It's really kind of the function -- what Snowden has done is the functional equivalent of what Stinson, the secretary of state, did in the late 20s. He stopped all the state department's code breaking of other countries because he said gentlemen don't read one another's mail. He was probably pretty glad that the U.S. Navy was not being gentlemanly with respect to Japanese codes, because otherwise we might have lost the battle of Midway.

And when you make a decision, as Snowden did, that you're going to take the place of the president and the Congress and the judges that are on the FISA court and you're the one who's going to decide to balance between security and privacy, you are undertaking an action that could get people killed. And I suppose Snowden either doesn't care or doesn't think about it. I don't know.

VAN SUSTEREN: Do you think that the people who are terrorists, that they would realize -- I guess I thought -- maybe I've seen too many television shows. I would have thought they would have not wanted to use telephones anyway or the Internet, that they would have wised up to that one by now.

WOOLSEY: People can be careless. And, you know, we've -- we have had programs for decades in which the government has access to and keeps records on what's on the outside of the envelope. It's called -- I think it's called a mail -- some kind of a mail system. That's been sanctioned by the Supreme Court for decades. We've been doing with first class mail for decades what we're now doing with this new program that's monitored a lot more than the mail program.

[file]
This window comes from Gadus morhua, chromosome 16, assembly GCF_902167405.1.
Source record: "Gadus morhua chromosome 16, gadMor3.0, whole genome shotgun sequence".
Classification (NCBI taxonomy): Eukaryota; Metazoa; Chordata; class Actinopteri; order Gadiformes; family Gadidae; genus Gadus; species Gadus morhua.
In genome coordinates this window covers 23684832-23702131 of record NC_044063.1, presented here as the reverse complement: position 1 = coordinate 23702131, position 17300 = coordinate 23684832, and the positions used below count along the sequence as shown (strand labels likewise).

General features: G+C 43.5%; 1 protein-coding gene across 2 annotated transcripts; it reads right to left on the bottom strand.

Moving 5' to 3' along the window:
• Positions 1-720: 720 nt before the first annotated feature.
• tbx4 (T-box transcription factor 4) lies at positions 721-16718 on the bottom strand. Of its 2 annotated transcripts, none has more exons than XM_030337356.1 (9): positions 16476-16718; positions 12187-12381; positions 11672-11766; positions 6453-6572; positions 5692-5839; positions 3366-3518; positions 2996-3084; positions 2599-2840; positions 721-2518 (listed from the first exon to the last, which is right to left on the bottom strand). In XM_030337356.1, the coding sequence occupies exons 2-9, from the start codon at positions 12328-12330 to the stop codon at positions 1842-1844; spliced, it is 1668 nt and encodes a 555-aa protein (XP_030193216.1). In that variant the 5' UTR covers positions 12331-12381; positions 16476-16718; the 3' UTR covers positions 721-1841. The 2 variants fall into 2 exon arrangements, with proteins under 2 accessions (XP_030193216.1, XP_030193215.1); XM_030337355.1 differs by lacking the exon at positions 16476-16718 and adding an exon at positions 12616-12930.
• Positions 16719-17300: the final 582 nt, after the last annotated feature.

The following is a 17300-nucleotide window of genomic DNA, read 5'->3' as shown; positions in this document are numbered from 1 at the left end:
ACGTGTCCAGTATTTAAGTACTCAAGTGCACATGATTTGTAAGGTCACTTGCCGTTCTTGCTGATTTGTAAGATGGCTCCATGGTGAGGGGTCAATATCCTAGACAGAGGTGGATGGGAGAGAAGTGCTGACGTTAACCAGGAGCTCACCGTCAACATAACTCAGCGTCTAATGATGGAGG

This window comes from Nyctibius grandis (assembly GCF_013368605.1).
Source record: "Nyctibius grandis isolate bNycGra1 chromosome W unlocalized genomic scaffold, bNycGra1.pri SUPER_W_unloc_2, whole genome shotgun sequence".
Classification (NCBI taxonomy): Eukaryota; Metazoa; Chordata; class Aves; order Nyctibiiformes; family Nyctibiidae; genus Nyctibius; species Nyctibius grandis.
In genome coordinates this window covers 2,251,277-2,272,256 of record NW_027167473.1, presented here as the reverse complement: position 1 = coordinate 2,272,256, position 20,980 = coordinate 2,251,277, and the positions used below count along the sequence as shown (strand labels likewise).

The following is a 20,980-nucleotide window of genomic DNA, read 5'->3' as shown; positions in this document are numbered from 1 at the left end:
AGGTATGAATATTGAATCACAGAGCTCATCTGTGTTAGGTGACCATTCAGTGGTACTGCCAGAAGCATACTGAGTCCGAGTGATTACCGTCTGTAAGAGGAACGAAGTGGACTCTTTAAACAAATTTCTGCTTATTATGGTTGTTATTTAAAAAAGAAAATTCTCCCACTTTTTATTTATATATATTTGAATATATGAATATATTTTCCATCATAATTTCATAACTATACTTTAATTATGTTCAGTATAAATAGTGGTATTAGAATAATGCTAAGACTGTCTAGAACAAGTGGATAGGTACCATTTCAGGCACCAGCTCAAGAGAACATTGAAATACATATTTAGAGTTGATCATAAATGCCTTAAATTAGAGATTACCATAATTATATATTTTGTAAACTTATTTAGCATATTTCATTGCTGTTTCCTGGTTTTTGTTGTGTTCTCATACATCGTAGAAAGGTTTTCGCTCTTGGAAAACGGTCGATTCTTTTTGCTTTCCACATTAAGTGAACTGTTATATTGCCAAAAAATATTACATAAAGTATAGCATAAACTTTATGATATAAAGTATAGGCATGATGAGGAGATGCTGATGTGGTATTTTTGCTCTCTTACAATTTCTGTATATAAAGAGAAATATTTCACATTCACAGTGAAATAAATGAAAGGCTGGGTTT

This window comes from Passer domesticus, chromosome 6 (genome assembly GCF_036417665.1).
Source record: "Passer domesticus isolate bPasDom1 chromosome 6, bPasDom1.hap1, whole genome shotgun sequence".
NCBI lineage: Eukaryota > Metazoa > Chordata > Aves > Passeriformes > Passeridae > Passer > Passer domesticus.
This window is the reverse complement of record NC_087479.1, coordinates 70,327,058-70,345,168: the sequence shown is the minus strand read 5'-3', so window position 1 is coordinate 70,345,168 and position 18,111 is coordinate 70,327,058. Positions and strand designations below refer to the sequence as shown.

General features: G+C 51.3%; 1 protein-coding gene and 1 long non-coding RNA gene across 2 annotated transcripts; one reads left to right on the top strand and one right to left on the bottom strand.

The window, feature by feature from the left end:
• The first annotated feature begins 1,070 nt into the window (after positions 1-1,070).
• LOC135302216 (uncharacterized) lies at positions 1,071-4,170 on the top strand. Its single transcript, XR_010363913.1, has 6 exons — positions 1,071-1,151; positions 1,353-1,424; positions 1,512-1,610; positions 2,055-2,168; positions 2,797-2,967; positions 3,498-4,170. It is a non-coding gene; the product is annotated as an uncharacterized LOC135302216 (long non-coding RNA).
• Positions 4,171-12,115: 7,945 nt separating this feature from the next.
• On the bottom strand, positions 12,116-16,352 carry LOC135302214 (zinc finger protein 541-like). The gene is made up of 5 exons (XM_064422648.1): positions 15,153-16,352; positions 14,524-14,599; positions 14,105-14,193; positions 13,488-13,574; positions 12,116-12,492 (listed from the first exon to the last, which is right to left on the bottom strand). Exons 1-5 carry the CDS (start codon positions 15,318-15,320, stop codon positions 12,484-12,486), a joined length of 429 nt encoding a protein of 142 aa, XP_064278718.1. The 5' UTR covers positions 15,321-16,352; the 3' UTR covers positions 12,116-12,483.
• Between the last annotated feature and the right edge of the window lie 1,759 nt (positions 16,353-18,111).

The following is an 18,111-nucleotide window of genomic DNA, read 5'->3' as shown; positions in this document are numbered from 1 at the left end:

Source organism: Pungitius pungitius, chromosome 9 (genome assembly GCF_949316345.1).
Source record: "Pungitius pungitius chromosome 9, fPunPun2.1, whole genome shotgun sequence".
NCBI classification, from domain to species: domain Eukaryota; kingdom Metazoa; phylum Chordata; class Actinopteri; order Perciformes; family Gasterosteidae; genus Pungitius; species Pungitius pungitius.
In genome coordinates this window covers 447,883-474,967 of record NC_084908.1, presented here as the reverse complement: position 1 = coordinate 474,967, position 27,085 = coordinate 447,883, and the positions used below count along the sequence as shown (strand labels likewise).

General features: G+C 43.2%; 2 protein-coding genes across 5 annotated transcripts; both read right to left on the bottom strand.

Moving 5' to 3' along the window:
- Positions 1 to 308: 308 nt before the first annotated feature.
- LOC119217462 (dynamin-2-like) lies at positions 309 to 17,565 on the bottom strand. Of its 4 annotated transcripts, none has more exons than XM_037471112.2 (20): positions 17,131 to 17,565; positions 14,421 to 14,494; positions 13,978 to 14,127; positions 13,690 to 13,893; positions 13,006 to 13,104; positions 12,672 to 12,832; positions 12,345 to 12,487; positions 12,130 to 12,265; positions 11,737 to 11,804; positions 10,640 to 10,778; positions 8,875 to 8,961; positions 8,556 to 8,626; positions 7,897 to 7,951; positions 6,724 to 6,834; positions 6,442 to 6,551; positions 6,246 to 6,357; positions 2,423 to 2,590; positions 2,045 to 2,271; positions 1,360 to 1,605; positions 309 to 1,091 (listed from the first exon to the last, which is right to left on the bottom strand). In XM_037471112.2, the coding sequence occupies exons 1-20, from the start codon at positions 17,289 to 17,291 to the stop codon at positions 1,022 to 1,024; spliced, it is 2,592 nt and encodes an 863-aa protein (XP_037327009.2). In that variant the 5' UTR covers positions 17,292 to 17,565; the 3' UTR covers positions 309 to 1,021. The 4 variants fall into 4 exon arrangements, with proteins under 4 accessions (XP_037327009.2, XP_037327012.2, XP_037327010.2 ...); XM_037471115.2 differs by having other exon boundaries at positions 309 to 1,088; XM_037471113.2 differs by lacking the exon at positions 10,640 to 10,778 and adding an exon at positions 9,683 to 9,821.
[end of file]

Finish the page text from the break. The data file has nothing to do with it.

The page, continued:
VAN SUSTEREN: Every piece of mail?

WOOLSEY: Whatever they want. There's an authority, the mail registration program or something like that. Alan Dershowitz had a small piece about it in the "Wall Street Journal" today.

VAN SUSTEREN: The tough one is everybody. Was the mail system everybody?

WOOLSEY: Pretty much people who communicated. That's what they did, they wrote letters in ancient times. And so we have had a system for decades and we have one now, but it's much better supervised than anything was under the post office in the old days, supervised by the courts, supervised by hearings before congressional committees and the rest.

And what they have, and I think this bears on Jim Clapper's statement, what they have is not -- they have data of some sort, it's what's on the exterior of the communication. But they don't have content I think Clapper's statement would have been more accurate if he had said we have data, addresses and so forth. But we don't have contact.

VAN SUSTEREN: If they know that you called a suicide hotline, they got a little content?

WOOLSEY: Well, by implication, maybe you're a prankster and you just like it.

VAN SUSTEREN: That's right. That would be a dumb thing to do. But anyway.

WOOLSEY: People do a lot of dumb things.

VAN SUSTEREN: Nice to see you, sir.

WOOLSEY: Good to see you, Greta.